Greek Venezuelan entrepreneur and aviation enthusiast Stephen Koulouthros has devoted his life to collecting airplane models. Also a private pilot, he built his passion for these small-scale replicas into a world-class collection now opening to the public as the SKS Flight Museum in Panama.
As a university student pursuing calculus and advanced engineering, Koulouthros used his free time to visit the hangars of his country’s former national carrier, VIASA. There, through an internship, he was granted access to maintenance rooms and even the jump seat of planes as big as the DC-10 on journeys to Europe.
Koulouthros started his collection when his mother brought him two British Airways models—a Boeing 737-200 and 747—painted in the airline’s iconic Negus livery, followed by a 747 in Olympic Airways colors, respectively gifted by his uncle. “He used to be president of the airline,” Koulouthros told Business Traveler during an exclusive pre-opening visit to his museum. “Since then, I knew that collecting planes would be an important part of my life, and here we are today, 3,500 models later.”
As an avid traveler, Koulouthros has been on some of the world’s most memorable trips, including Singapore Airlines’ longest flight to New York. He has visited 103 countries.
“I always booked round-the-world tickets,” he says. “On every trip, I hunted for that model I knew I was missing. My collection grew bigger, and my ambition never ceased.”
In 2003, as Koulouthros was cataloging his boxed airplane models, the idea of opening a museum came to light. “I had to do something with them. I had so many, all in pristine condition—it would have been a shame to keep them stored.” His commitment grew after chatting with other world-class model collectors, most of whom had their planes either stored or displayed in “ghastly conditions.” It pushed him to do the exact opposite—exhibit them in the best possible way.
That’s when Koulouthros devised plans to create a museum in his basement in Caracas, Venezuela. But due to the growing security and financial instability in the country, he moved to Panama City with his wife and kids, putting his museum dream on hold while seeking shelter in a country that welcomed him “with open arms.”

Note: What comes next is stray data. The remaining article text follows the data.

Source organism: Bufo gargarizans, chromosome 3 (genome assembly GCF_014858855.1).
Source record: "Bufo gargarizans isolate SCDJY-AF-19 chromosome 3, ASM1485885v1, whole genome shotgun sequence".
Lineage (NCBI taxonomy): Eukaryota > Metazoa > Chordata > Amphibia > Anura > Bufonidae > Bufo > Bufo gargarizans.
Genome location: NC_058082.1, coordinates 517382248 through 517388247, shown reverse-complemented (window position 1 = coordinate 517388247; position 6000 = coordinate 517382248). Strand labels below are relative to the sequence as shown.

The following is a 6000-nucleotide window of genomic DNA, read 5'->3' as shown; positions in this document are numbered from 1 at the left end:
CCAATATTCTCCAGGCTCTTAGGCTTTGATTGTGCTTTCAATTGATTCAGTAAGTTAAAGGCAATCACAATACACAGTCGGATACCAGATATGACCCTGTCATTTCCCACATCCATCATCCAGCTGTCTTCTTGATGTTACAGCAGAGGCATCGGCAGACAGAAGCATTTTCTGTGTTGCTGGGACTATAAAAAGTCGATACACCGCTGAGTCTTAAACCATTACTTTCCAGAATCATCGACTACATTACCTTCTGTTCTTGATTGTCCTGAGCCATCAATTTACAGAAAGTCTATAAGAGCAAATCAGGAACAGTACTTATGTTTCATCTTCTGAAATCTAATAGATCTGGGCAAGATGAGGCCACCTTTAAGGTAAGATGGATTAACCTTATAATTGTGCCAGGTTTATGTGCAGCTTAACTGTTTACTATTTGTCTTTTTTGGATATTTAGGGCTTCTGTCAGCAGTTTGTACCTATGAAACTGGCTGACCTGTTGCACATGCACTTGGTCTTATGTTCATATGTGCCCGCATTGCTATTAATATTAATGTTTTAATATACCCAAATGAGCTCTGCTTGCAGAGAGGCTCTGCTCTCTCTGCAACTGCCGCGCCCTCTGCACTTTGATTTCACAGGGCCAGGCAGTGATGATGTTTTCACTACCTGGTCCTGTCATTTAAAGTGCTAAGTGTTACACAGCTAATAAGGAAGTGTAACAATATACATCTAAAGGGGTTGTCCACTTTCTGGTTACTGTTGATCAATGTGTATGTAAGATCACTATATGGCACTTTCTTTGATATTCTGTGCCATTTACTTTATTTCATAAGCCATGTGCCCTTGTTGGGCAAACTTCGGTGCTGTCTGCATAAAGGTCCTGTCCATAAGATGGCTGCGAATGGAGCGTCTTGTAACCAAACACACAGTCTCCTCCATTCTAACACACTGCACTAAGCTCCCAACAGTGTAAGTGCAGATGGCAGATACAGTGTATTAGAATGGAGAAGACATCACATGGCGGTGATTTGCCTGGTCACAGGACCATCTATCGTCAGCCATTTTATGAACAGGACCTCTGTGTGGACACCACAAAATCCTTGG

“I brought my family and my dreams of opening a museum to Panama,” he says. “We designed a building shaped like an airplane wing with plenty of space for all my planes. We hired a construction company and secured our funds in a Panamanian bank. But then the construction company folded, and we lost everything.”
At the time, he felt the efforts behind his 45-year collecting spree had been futile. “I pitched donating my collection to Panama City’s airport, but the idea never materialized.”
With his collection still stuck in Caracas, Koulouthros gave it one last shot. After meeting with Roger Jarman, owner of Atlantic Models in Florida, he agreed to purchase several more airplane models, noses and tails. But the most critical item he was after was a gigantic one-third-scale model of an Embraer E190—“the crown and centerpiece of my collection.”
The model was intended for the Brazilian low-cost carrier Azul. David Neeleman, the airline’s founder (along with JetBlue and Breeze Airways), was the mastermind behind creating these large-scale models, ordering three from Atlantic for his three airlines. But thanks to Jarman, the last plane landed in Koulouthros’ basement. “After such an effort, I had to add a personal kick to it,” he says. “I needed it to be mine.”
In addition to being a model collector, Koulouthros is a big fan of modern art. Having known Carlos Cruz-Diez—Venezuela’s most renowned artist—he asked Cruz-Diez to paint the plane with one of his famous vertical stripe kinetic patterns.
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“I have painted boats, trains, buildings, museums, but I have never painted an airplane,” Cruz-Diez told Koulouthros. “I want to paint your plane with one of my designs.”
Sadly, Cruz-Diez passed away at age 95 in Paris in 2019 and didn’t see his first plane artwork finished. However, his heirs, equally enthusiastic about the project, granted Koulouthros a perpetual license to use the artwork. “I was fortunate to get this permission,” he says. “And now the centerpiece of my collection is painted with Cruz-Diez’s 2016 Cromointerferencia en Avion design on its tail.” Finally, after three years of construction, the “big move” of planes from Caracas to Panama City began.
Now open to the public, the 4,300-square-foot basement boasts a collection of 3,500 models showcased in an industrial setting with gray cement walls and superb lighting, impeccably presented by aircraft type. Welcoming guests is a column wrapped with glass shelves that display the collector’s most precious pieces.
“All the VIASA planes are important to me,” Koulouthros says. “But the Olympic Airways planes take me back to my childhood. They’re the beginning of everything.”
Even though this project was arduous and expensive, Koulouthros says he will not seek to monetize it. “All I care is to have my legacy displayed for generations to come. I want my son to understand my passion and values and carry on this beautiful project that we as a family embarked on long ago.”
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The SKS Flight Museum will open for guided visits this fall. Koulouthros is organizing a debut event with the presence of aviation personalities from across the industry.